A “Braive” New World

Written by: Victoria Wæthing


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Photo by: Tim Mossholder

CEO of Braive, Hermine Bonde Jahren went from micromanaging to being a sounding board for her employees. She shares her advice and experience from the company that is revolutionizing mental treatment, simply by making it accessible to everyone. 

Having vast experience from the start-up world, Hermine Bonde Jahren is no stranger to working in a start-up. However, this time around she is not only entering a new industry, she is entering a new everyday life—juggling the roles of CEO and mother.  

Hermine Bonde Jahren, CEO of Braive

What’s so “Braive?” 

Braive’s platform guides patients and supporting healthcare personnel through evidence-based, personalised treatment plans for mental health challenges. 

And their goal? Making psychotherapy accessible to the general population.  

The founder and chief psychologist is Hermine’s husband, Henrik Jahren, who started implementing iCBT (self-guided internet-delivered cognitive behaviour therapy) support to his treatments back in 2010. Working as a psychologist, he felt frustrated that he could not treat more than six or seven patients a day, knowing that so many were struggling.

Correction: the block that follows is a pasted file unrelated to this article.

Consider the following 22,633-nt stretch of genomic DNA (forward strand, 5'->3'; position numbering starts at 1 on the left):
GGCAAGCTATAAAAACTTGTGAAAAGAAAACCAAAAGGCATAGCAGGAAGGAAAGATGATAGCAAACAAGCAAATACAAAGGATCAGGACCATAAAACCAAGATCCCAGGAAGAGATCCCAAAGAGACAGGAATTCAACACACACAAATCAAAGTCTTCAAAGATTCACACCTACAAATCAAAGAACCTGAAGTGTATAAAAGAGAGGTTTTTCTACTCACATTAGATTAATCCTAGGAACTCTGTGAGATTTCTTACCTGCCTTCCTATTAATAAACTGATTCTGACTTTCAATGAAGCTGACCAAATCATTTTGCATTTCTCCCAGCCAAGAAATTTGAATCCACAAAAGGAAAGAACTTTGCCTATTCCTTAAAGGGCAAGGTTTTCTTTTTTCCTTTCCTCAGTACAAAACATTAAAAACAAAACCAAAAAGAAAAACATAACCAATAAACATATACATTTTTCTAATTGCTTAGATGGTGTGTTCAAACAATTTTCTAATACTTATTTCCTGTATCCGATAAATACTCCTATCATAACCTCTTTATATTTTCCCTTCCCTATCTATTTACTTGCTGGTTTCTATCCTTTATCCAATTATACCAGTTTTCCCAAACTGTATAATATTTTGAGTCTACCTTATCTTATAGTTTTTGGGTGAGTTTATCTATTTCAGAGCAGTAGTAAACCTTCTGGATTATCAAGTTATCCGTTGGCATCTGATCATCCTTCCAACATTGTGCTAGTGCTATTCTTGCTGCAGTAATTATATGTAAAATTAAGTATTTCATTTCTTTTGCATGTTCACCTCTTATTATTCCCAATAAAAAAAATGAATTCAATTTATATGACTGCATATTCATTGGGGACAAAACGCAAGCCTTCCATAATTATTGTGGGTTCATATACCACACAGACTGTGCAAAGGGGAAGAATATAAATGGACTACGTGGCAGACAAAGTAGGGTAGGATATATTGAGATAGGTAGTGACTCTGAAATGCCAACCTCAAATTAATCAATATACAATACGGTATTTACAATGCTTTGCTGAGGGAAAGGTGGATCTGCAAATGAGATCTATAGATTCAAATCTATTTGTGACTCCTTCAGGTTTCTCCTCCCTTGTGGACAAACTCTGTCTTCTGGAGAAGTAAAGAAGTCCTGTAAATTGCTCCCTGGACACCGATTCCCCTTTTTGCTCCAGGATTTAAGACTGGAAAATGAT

A Winding Journey 

Hermine sold her business in Bangkok, moved back to Norway, and started a new job. But every night she would see her husband work on the clinical foundation of a new project that would possibly revolutionize how people receive mental health treatment. She became more and more interested and discovered that, while the clinical aspect of the project was great, the business strategy was missing.  

Having already founded a company with forty employees, Hermine was no stranger to start-ups and the dos-and-don’ts in business. So, before we delve into her newest venture, let’s have a quick look at what Bonde Jahren did before she became the CEO of Braive.  

More Than One Night in Bangkok 

Bonde Jahren was living in Australia, working for a marketing agency, when a friend called from Sweden. The friend had a business producing watches, but could not seem to get distribution in Asia. “No problem,” responded Bonde Jahren. “I’ll move to Bangkok and set up a distribution company.” 

One would think that moving to a new country to set up a distribution company is not something you do of the blue. Bonde Jahren attributes her moving to a new city and founding a new company to the optimism completely beyond reason that you have in your twenties. Her optimism would get her far, as it turned out.  

Not only did she manage to set up a distribution company, she also added many other Scandinavian products to the company which she would distribute in South-East Asia—her main market for distribution. She stayed in Bangkok for five years, and when she sold her company, she had forty employees and offices in Bangkok, Singapore and Kuala Lumpur. 

The Launch of Braive